Wednesday, January 28, 2009
Through Rain, Snow, Sleet, And Gloom Of Night, But Not Through Recession; U.S. Postal Service Weighs Delivery Cutback To Five Days Per Week
In testimony delivered to Congress on Wednesday January 28th, 2009, the postmaster general asked lawmakers to eliminate the requirement that the U.S. Postal Service deliver mail six days per week in order to reduce massive deficits. Media stories from CNN Money and Yahoo News.
Postmaster General John E. Potter explained to the Senate Homeland Security and Governmental Affairs subcommittee that due to dwindling mail volume and rising costs, the USPS 2008 deficit was $2.8 billion, and extrapolation of existing trends could result in a net loss of $6 billion or more during the 2009 fiscal year. Total mail volume was 202 billion items last year, over 9 billion less than the year before, the largest single volume drop in history. And, despite annual rate increases, 2009 could be the first year since 1946 that the actual amount of money collected by the post office declines. The full testimony by PMG Potter can be read HERE.
If the change happens, that doesn't necessarily mean an end to Saturday mail delivery. Previous post office studies have looked at the possibility of skipping some other day when mail flow is light, such as Tuesday.
USPS has sought to keep its entry-level monopoly service on first-class mail as affordable as possible. Increases in first-class postage, currently 41 cents, have been incremental and as infrequent as possible. Compared to many other commodities and services, first-class mail delivery remains a bargain. USPS has directed greater price hikes towards some of its more premium services, such as Priority and Express Mail. They've also jacked up the price of P.O. Box rentals considerably and consistently. USPS has also initiated a host of niche services, such as Delivery Confirmation, as part of their strategy to stem the tide of red ink. A complete list of USPS products and services can be viewed HERE.
USPS has also sought to stem rising personnel costs. They've reduced their overall labor force by 120,000 employees since 2002. The 2008 holiday period was the first time in my memory that the Postal Service in Alaska did not recruit what is called "Christmas Casuals". Casual employees are temporary employees normally hired by USPS to work during periods of peak mail volume, traditionally from Halloween through New Year's Day. They are strictly at-will employees, receiving no benefits, but are paid a decent hourly wage which, in Alaska, includes Alaska COLA. In addition, USPS has also asked veteran regular employees to consider early retirement, and has selectively avoided replacing veteran employees who leave USPS. Information on USPS employment available HERE.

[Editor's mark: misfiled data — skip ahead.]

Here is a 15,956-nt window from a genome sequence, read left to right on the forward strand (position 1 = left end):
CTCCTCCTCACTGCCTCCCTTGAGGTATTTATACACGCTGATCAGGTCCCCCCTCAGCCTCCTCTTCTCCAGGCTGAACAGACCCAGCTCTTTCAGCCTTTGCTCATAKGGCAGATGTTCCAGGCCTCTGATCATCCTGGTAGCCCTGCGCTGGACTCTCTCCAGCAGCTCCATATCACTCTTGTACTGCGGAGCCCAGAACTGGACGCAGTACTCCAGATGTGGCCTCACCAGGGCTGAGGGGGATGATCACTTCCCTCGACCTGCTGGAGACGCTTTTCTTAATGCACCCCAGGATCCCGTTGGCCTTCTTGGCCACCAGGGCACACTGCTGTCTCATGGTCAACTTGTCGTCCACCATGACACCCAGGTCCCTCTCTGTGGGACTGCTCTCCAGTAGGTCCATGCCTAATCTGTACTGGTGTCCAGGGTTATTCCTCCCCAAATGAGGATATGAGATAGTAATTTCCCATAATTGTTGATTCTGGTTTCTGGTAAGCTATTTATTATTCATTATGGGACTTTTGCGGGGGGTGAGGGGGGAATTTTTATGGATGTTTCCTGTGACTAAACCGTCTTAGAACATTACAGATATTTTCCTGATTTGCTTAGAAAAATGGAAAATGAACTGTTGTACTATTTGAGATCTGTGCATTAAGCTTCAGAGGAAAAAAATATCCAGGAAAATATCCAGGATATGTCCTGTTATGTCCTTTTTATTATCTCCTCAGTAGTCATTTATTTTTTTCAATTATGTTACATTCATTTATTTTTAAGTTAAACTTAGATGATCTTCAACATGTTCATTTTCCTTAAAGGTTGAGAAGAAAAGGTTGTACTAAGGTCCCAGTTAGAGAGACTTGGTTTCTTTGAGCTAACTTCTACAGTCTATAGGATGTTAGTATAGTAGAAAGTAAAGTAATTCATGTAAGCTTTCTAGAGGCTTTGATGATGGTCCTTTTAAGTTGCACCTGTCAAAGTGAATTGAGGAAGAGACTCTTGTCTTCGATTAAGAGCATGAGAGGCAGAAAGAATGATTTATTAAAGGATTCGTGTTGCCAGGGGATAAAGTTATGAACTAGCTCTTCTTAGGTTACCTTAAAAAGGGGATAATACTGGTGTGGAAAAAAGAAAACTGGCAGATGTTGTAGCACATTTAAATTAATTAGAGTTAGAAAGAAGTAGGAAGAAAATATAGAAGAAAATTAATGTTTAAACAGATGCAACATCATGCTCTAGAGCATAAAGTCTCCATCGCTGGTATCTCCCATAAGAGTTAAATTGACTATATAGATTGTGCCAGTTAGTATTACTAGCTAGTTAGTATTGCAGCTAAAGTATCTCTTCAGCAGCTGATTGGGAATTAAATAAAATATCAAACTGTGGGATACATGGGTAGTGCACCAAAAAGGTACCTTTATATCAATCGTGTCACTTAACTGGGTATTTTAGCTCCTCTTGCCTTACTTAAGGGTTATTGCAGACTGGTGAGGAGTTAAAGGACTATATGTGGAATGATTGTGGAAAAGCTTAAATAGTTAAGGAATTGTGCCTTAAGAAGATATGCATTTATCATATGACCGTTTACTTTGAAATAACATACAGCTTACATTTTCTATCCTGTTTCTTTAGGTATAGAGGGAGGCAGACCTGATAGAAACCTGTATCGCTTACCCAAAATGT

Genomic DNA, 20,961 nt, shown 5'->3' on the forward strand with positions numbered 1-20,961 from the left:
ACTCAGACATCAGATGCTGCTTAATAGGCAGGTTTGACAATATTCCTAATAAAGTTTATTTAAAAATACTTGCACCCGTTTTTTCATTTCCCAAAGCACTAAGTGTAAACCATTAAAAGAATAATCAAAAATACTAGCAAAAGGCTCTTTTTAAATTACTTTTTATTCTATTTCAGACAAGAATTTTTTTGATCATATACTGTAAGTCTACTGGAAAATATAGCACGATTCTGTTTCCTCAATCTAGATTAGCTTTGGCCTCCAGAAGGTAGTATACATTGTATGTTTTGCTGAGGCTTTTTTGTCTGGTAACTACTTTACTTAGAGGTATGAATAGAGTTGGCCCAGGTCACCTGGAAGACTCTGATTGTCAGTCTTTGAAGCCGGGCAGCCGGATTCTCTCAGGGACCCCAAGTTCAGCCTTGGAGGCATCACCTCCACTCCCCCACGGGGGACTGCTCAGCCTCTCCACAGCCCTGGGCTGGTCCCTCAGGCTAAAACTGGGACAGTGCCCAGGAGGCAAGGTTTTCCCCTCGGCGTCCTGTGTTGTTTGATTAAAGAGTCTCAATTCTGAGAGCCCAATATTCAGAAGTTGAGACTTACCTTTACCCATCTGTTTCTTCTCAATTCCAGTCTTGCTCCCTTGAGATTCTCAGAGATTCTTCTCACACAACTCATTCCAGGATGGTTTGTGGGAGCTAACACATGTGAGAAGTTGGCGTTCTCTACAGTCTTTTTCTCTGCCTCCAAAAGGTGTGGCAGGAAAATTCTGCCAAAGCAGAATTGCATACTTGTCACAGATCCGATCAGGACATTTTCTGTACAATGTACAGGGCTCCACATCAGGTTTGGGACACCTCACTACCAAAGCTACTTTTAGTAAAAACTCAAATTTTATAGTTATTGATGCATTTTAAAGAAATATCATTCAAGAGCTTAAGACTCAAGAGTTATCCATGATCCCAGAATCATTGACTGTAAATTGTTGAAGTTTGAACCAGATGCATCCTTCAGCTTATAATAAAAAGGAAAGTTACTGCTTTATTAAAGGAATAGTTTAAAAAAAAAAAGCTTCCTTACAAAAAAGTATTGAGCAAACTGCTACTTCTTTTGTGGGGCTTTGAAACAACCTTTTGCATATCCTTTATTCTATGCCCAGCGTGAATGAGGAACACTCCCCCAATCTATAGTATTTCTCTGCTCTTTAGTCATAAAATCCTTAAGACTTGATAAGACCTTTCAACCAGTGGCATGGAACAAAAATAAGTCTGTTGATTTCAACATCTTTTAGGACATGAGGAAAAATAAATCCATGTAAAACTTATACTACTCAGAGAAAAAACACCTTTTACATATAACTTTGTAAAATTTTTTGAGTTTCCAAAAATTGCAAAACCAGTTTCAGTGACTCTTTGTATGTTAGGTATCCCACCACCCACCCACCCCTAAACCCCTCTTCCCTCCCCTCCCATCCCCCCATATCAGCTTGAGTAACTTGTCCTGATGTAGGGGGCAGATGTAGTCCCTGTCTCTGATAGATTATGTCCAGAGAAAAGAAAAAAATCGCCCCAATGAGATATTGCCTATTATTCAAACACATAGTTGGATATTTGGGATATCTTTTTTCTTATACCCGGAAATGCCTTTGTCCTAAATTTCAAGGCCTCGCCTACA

Yet, according to the Philadelphia Daily News, not everyone with USPS has shared in the sacrifice. The USPS Board of Governors recently gave PMG Potter a performance bonus of $135,041, along with other compensation that more than tripled his $263,575 annual salary. Other top officers also received bonuses. This is one of the reasons why the American Postal Workers Union (APWU) is concerned about the impact upon the quality and quantity of service provided if USPS cuts its hours. Visit PostalMag.com to find out how postal employees themselves feel about this issue (includes links to a discussion forum).
In earlier years, USPS sought to deal with rising costs by employing contractors to deliver mail as rural carriers. However, this initiative has not been without its problems. On January 15th, 2009, the Fairbanks Daily News-Miner broke a story about hundreds of mail thefts in the Fairbanks-North Star Borough area. Public comments posted to the story indicated considerable dissatisfaction not only with the security of residential mail boxes, but also with the quality of service offered by the contract rural carriers. The quality of rural mail delivery service seems to be quite uneven and inconsistent; while some rural carriers are indistinguishable from veteran career employees, others just go through the motions. One identified problem is that contractors, who are investigated and drug-tested like regular employees, are allowed to sub-contract to others to cover desired time off.
All this is bound to rekindle the debate over whether USPS should be permitted to continue its monopoly on first-class mail delivery, established by law. According to the PolicyBoy blog, "By law, the U.S. Postal Service has had a monopoly on delivering mail to mailboxes since 1934. Should private couriers like FedEx be able to compete? That could be a big mistake: the government’s highly trained mailmen work with the FBI and other agencies to weed out suspicious packages, prevent identity theft, and alert the public to consumer fraud — a layer of security that could be compromised by opening our mailboxes to hordes of private carriers".
I agree wholeheartedly. Throwing open first-class delivery to "competition" would compromise this essential national service. We can't afford to turn this over to a bunch of squabbling contractors. While I tend to oppose Federal bailouts in principle, I would rather bail out USPS, which at least provides a legitimate service, rather than a bunch of shyster bankers and mortgage parasites who use it to give themselves bonuses and create artificial money out of thin air.
But USPS cannot afford to compromise further on service; there are already too many complaints about substandard rural service. Consequently, it's time for USPS to bite the bullet and propose a real increase in first-class postage. A 50 cent stamp would still be a bargain - skip the piecemeal increases and go for a real increase that will give them the cash influx they need. If you can't afford 50 cents for a stamp, then you don't need to be sending mail.